There are few probable disadvantages of buying condos. Know more about disadvantages of condos, with this article.

Disadvantages Of Condos

Condominiums, or condos for short, are buildings wherein individuals separately own their residential units, though with certain limitations. However, they jointly own some common areas on the exterior side, such as the land, lobby, hallways, swimming pool, grounds, and parking lot, among others. In other words, a condominium unit offers private ownership of personal apartment, along with shared ownership of public spaces. Initially, they were not quite popular, mainly due to the aspiration of the single family homes. However, with increasing rates and space crunch, condos are increasingly becoming popular amongst both single and retiring couples. Though such an arrangement has its own set of advantages, it does have a few disadvantages as well. To find out more about the drawbacks of buying a condo, read through the following segment to make a wise decision.
Disadvantages of Buying a Condominium
  • In case of a condo, you will have to pay a monthly maintenance and management fee that is separate from your mortgage payment. Watch out for any unnecessary high monthly charges and do not hesitate to ask for a copy of the latest financial statement from the homeowner’s association. Chances are that this fee is most likely to increase every year, which could rise faster than the rate of inflation as well. Also, most decisions come out of mutual agreement of all the owners in the condos; thus, you may land up paying fees for certain services that you don’t even use. It is best to find out the fees beforehand rather than cribbing over the amount once you’ve bought the condo.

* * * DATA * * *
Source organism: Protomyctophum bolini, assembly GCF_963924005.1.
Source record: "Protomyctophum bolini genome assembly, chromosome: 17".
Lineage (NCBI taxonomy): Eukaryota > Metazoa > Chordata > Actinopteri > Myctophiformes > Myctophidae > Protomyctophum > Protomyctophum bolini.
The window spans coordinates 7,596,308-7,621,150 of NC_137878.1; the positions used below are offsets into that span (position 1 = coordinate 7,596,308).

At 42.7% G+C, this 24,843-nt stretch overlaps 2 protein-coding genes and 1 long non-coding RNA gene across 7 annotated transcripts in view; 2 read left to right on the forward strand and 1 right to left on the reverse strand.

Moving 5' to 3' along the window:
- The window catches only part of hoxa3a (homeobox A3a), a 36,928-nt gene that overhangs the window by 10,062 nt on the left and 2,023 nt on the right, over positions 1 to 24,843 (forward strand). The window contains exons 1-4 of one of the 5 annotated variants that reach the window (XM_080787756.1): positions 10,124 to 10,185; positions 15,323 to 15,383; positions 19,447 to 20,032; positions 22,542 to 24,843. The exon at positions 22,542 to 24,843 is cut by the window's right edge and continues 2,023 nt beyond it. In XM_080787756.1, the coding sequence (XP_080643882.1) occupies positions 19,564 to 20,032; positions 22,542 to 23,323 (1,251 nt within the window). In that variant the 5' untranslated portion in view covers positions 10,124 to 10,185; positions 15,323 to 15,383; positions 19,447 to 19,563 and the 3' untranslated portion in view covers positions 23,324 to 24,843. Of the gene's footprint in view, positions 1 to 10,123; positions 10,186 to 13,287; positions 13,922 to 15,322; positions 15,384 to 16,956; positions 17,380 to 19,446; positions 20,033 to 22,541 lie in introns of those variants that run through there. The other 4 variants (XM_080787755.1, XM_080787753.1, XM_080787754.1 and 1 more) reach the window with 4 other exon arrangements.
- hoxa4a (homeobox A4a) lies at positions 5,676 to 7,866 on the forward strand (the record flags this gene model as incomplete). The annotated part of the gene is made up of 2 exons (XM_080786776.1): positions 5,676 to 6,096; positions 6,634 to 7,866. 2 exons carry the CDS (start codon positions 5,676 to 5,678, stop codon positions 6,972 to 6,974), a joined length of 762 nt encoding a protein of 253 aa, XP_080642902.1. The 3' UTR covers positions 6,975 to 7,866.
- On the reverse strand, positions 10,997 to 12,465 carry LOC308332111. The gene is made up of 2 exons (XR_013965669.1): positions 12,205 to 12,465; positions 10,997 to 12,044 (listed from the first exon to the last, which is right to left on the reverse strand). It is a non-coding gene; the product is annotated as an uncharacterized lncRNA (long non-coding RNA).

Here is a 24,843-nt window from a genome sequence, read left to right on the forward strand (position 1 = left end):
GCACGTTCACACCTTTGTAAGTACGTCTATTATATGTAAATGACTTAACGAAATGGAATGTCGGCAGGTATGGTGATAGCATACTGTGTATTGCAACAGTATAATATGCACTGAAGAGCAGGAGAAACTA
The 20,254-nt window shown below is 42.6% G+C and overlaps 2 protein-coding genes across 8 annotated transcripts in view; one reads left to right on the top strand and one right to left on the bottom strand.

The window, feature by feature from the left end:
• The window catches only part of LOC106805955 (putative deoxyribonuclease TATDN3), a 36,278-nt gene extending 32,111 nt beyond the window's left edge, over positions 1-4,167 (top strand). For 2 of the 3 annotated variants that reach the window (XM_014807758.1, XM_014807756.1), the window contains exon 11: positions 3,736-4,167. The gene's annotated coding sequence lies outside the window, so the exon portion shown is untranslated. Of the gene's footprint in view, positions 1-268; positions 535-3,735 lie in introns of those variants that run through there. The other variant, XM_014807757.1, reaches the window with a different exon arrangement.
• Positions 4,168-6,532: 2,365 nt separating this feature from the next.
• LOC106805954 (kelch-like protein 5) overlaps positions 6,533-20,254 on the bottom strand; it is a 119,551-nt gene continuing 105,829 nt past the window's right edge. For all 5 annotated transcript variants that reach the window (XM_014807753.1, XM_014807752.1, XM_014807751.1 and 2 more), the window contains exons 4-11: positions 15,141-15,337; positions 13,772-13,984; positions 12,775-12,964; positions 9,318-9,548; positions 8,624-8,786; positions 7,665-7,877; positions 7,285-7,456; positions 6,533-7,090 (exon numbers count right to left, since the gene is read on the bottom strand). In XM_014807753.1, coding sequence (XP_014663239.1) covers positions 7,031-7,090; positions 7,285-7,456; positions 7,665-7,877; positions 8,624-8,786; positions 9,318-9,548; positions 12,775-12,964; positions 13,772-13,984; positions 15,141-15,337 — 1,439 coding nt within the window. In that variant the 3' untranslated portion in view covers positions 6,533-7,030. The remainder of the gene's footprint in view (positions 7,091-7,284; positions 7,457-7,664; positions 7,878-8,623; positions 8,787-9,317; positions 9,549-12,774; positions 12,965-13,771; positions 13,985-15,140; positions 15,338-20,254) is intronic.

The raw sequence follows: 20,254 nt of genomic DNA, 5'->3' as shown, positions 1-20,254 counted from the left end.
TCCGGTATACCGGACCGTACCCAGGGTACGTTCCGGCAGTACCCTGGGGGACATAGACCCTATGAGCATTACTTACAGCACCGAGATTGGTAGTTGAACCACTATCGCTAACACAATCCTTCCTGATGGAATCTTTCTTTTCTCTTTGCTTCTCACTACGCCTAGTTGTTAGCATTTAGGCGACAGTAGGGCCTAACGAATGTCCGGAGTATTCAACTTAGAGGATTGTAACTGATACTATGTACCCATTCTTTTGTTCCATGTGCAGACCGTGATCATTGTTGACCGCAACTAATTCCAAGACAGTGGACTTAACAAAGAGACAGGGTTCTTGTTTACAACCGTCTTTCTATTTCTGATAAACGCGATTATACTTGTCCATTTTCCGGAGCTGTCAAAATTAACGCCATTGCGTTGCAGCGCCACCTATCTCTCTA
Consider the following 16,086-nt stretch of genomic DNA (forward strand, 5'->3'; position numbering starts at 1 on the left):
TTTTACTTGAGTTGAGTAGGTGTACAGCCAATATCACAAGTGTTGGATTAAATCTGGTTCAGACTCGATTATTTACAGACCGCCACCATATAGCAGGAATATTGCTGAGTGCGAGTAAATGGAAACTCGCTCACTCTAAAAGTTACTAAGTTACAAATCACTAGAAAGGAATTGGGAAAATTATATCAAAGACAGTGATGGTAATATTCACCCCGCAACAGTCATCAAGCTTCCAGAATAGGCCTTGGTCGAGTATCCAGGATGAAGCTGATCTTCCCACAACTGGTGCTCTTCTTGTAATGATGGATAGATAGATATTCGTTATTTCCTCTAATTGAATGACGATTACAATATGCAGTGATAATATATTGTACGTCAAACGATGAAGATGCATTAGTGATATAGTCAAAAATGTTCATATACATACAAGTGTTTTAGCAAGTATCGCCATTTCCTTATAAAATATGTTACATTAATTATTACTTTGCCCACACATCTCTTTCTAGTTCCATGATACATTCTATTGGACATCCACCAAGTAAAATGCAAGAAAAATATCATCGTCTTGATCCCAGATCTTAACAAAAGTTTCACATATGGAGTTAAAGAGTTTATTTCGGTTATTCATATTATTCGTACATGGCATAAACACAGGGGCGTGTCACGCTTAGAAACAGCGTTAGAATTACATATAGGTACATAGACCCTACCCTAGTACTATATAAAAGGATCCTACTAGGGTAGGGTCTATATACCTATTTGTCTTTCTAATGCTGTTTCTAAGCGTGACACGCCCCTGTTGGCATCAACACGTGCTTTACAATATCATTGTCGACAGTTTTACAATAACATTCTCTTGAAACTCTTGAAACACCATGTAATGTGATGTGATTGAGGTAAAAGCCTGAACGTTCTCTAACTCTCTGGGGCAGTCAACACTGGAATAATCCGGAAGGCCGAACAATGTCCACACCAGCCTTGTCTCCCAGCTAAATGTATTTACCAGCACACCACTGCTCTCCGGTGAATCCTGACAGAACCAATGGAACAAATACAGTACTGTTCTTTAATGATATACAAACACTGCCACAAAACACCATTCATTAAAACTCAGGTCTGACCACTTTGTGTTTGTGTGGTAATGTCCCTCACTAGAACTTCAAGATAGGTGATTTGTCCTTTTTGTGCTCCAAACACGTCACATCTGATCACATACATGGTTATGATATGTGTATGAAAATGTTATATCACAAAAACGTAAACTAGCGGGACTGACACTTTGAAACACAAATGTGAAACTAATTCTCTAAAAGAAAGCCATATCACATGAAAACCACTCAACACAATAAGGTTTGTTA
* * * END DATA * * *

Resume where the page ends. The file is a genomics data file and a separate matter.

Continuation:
• Condominiums provide less privacy as compared to detached single-family home. The noise generated in communal living is always a big disadvantage for those who wish to have private space for themselves.
  • CCRs, or Covenants, Codes and Restrictions, can be quite restraining. They are defined as the bylaws that govern the use of the property. It is advisable to go through a copy of the CCRs and review them, before deciding to make an offer. While you have all the freedom to renovate and decorate your interiors, like kitchen and bathrooms, your control over the exteriors is limited and hence, you may be restricted with certain conditions on making changes or improvements to such space. Besides, you can be prohibited on bringing pets, renting or subletting units, and avoiding noise during certain time periods.
  • Find out the owner-to-tenant ratio. As most of the condominiums are purchased as investments, there is a high possibility of tenants living in the building.
  • The resale value is another issue, as some of the associations are underrated due to overbuilding. Also, the owners may have to seek permission from the association or board before calculating the re-sale value and putting up advertisements for the same.
  • Parking can prove to be a real pain in the neck, as at some of the places, the parking space isn’t allotted. In many developments, however, this simply isn’t the case. If it is on a first come first serve basis, then you might find it really difficult to manage the situation, for yourself and your guests as well. Even though it is a small issue, it can eventually transform into a major concern, worsening the situation in the long-run. And if there are guests at someone’s place, parking your own car can prove to be frustrating.
Though these factors play a major role in discouraging people from owing condos, a large number of homebuyers see them as huge investments, especially when they fit into their lifestyle and pocketbook. Study the merits and demerits of purchasing a condominium before taking that large plunge.

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